In the early fall – actually on September 28th 2006 just after noon – I jumped into my first LCBO private order, two cases from Hair of the Dog brewery in Portland Oregon being organized by the excellent gents, those Bar Towellers out of Toronto. I faxed through my deposit of $51.60 CND on a total order of $197.96 CND. I ordered one each of Doggie Claws and Fred, two 10% or so barley wines from one of North America’s top boutique brewers. I had a Fred when I was at Volo earlier this year. And then I waited. And waited.
Around the first of December, the order came into Toronto, I paid the balance and waited for it to make its way 220 km or so east to Kingston. Then there were rumours of issues with the capping. Excellent, I thought – bottle variation. The curse of decent wine. Jon Walker, a Bar Toweller, noted:
This thread worries me. As a result I went in to check on my stash of HOTD and indeed many of the caps are not fully crimped onto the bottles. Most flair at their base and do not fully grip the lip of the bottle. I was actually able to press up on one with my thumb and get the gas to release in the “PPST” common to uncapping. What do I do know? I don’t have a capper to close the caps properly (if they actually CAN be sealed, perhaps they are the wrong size???). I’ve got just shy of 70 bottles left and I’m loathe to believe I might lose some to oxidation due to loose caps.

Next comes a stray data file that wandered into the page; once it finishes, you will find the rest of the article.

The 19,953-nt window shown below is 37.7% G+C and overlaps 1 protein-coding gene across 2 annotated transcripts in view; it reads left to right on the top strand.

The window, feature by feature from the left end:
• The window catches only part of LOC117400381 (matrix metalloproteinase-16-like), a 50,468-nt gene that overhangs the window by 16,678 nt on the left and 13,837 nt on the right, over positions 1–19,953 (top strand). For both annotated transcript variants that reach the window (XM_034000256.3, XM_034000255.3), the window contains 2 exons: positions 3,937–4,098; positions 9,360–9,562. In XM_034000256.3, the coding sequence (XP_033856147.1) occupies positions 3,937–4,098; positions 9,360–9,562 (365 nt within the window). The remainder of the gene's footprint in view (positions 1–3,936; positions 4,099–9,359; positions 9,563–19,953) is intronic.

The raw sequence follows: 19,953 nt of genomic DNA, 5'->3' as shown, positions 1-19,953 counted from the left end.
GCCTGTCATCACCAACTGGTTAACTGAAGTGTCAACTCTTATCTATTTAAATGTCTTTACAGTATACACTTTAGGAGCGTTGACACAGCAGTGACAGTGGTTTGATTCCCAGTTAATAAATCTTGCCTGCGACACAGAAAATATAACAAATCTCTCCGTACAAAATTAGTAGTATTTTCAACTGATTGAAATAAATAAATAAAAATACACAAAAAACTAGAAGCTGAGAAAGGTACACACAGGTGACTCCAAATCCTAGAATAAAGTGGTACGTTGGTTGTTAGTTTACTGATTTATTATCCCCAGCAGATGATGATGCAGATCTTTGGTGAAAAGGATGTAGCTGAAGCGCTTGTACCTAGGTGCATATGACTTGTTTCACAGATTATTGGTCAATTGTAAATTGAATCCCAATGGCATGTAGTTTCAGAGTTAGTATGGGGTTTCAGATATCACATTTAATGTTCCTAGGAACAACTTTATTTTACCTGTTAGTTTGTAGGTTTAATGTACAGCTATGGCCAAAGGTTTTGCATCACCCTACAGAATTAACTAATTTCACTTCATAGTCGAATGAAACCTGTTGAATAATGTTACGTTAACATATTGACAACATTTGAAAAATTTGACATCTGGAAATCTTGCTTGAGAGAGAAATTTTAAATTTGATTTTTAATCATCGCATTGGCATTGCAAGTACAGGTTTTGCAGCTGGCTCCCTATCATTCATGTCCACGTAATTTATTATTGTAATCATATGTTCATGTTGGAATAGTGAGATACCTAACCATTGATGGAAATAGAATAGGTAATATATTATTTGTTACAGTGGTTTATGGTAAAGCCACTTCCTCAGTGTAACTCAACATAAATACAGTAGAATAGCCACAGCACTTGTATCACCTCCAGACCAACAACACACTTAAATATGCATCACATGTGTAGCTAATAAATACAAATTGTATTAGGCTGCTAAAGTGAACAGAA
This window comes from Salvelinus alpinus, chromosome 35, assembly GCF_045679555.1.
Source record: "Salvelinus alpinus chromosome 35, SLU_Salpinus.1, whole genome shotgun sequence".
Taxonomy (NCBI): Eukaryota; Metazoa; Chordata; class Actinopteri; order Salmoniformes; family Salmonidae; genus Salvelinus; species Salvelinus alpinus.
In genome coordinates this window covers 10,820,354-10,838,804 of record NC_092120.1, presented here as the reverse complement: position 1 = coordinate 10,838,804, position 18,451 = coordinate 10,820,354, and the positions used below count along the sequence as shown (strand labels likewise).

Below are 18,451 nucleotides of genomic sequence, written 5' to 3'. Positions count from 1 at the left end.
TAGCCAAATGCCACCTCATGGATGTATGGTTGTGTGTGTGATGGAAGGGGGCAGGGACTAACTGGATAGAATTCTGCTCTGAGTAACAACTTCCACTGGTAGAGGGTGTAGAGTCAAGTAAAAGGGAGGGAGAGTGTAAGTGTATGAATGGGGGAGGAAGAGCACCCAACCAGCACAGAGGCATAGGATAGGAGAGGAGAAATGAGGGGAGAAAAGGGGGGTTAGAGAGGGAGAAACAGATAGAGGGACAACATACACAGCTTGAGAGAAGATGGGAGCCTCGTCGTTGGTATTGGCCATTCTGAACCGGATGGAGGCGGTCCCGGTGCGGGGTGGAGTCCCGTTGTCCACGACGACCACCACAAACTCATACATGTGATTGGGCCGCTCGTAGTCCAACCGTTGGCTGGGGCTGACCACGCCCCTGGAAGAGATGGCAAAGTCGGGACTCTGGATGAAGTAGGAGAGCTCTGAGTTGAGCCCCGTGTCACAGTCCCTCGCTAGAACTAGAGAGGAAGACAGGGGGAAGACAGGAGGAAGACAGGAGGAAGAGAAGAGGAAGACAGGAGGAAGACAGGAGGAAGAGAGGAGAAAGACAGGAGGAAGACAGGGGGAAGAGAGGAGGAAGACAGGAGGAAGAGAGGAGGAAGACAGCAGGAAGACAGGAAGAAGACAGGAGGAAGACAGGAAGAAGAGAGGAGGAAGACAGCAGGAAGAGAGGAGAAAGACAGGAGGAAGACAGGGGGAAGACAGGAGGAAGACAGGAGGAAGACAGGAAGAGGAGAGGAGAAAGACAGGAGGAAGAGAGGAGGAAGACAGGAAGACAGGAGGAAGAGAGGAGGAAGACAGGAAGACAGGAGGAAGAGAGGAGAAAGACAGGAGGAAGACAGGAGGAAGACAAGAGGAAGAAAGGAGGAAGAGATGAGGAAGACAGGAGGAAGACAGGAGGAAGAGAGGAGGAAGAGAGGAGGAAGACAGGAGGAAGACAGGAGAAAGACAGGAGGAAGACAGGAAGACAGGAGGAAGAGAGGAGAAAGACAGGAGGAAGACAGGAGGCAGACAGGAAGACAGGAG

The cases showed today, 21 December 2006, about 12 weeks after they were ordered which is really not that bad seeing as I think the beer was still in the tanks when the order was originally placed. But there was an obvious problem from one look at the case of Fred that seemed to echo Jon’s words above.
When I got home I decided to have a look inside and what I found was not pretty. The inside of the box was soaked. Ten bottles were seriously uncapped with significant beer loss with mostly empty necks like above at the right. In addition, twelve were showing little beer loss and two showed some promise. All were irregularly capped in the same way. Some caps show some rubbing and wear like there was a mechanical issue when they were put on.
Much to my surprise, the beer, picked from the worst group of ten, opens with a loud Pfffft!!The yeast had created a seal inside as you can see below to the right and it pours with a huge head. It is huge and lovely and lively. Hallelujah! Christmas is saved. Christmas is saved. And the Doggie Claws show no sign of leakage at all with the same location of the irregular capping as the Fred but with a lot less severity.
So it will likely be a crap shoot one a bottle by bottle basis but if that yeast cakes up it may last throughout the holidays at least. “Pour slowly to allow sediment to remain in the bottle” it says on the back. What can you do? That yeast is my best friend right about now, the life in the ale securing what the dim-witted capped and shippers could not. I would hope the legal saying “buyer beware” is popping into readers’ minds right about now.